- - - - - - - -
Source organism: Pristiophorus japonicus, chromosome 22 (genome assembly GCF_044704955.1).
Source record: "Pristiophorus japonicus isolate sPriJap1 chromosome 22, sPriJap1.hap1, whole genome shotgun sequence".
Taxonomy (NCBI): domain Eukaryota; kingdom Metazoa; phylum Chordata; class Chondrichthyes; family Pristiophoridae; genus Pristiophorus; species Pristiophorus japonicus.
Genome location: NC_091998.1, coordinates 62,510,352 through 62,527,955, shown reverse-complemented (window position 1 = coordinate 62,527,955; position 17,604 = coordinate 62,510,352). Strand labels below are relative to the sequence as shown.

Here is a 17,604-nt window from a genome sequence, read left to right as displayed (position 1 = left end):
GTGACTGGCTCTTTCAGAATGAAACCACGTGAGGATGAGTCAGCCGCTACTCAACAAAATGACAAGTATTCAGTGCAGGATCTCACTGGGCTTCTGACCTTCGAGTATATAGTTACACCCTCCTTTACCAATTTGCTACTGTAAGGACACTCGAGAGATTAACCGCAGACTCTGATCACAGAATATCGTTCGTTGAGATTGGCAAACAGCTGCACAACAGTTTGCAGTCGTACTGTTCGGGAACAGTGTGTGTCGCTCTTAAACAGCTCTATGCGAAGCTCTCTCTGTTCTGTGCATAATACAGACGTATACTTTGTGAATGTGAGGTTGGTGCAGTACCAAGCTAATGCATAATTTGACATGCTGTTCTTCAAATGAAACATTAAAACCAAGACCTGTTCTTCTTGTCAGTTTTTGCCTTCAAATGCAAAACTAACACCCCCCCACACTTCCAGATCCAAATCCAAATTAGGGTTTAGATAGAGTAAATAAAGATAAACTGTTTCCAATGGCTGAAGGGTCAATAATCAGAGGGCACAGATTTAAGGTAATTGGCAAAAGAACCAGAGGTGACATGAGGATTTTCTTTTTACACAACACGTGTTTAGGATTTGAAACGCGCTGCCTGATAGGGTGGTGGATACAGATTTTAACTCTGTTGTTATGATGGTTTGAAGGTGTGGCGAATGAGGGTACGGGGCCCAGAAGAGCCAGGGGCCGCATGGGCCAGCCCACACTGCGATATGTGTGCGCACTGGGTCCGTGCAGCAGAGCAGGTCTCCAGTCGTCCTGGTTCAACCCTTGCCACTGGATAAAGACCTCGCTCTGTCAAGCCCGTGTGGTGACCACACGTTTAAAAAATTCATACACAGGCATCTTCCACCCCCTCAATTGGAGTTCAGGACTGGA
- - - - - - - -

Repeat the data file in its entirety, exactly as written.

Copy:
Source organism: Pristiophorus japonicus, chromosome 22 (genome assembly GCF_044704955.1).
Source record: "Pristiophorus japonicus isolate sPriJap1 chromosome 22, sPriJap1.hap1, whole genome shotgun sequence".
Taxonomy (NCBI): domain Eukaryota; kingdom Metazoa; phylum Chordata; class Chondrichthyes; family Pristiophoridae; genus Pristiophorus; species Pristiophorus japonicus.
Genome location: NC_091998.1, coordinates 62,510,352 through 62,527,955, shown reverse-complemented (window position 1 = coordinate 62,527,955; position 17,604 = coordinate 62,510,352). Strand labels below are relative to the sequence as shown.

Here is a 17,604-nt window from a genome sequence, read left to right as displayed (position 1 = left end):
GTGACTGGCTCTTTCAGAATGAAACCACGTGAGGATGAGTCAGCCGCTACTCAACAAAATGACAAGTATTCAGTGCAGGATCTCACTGGGCTTCTGACCTTCGAGTATATAGTTACACCCTCCTTTACCAATTTGCTACTGTAAGGACACTCGAGAGATTAACCGCAGACTCTGATCACAGAATATCGTTCGTTGAGATTGGCAAACAGCTGCACAACAGTTTGCAGTCGTACTGTTCGGGAACAGTGTGTGTCGCTCTTAAACAGCTCTATGCGAAGCTCTCTCTGTTCTGTGCATAATACAGACGTATACTTTGTGAATGTGAGGTTGGTGCAGTACCAAGCTAATGCATAATTTGACATGCTGTTCTTCAAATGAAACATTAAAACCAAGACCTGTTCTTCTTGTCAGTTTTTGCCTTCAAATGCAAAACTAACACCCCCCCACACTTCCAGATCCAAATCCAAATTAGGGTTTAGATAGAGTAAATAAAGATAAACTGTTTCCAATGGCTGAAGGGTCAATAATCAGAGGGCACAGATTTAAGGTAATTGGCAAAAGAACCAGAGGTGACATGAGGATTTTCTTTTTACACAACACGTGTTTAGGATTTGAAACGCGCTGCCTGATAGGGTGGTGGATACAGATTTTAACTCTGTTGTTATGATGGTTTGAAGGTGTGGCGAATGAGGGTACGGGGCCCAGAAGAGCCAGGGGCCGCATGGGCCAGCCCACACTGCGATATGTGTGCGCACTGGGTCCGTGCAGCAGAGCAGGTCTCCAGTCGTCCTGGTTCAACCCTTGCCACTGGATAAAGACCTCGCTCTGTCAAGCCCGTGTGGTGACCACACGTTTAAAAAATTCATACACAGGCATCTTCCACCCCCTCAATTGGAGTTCAGGACTGGA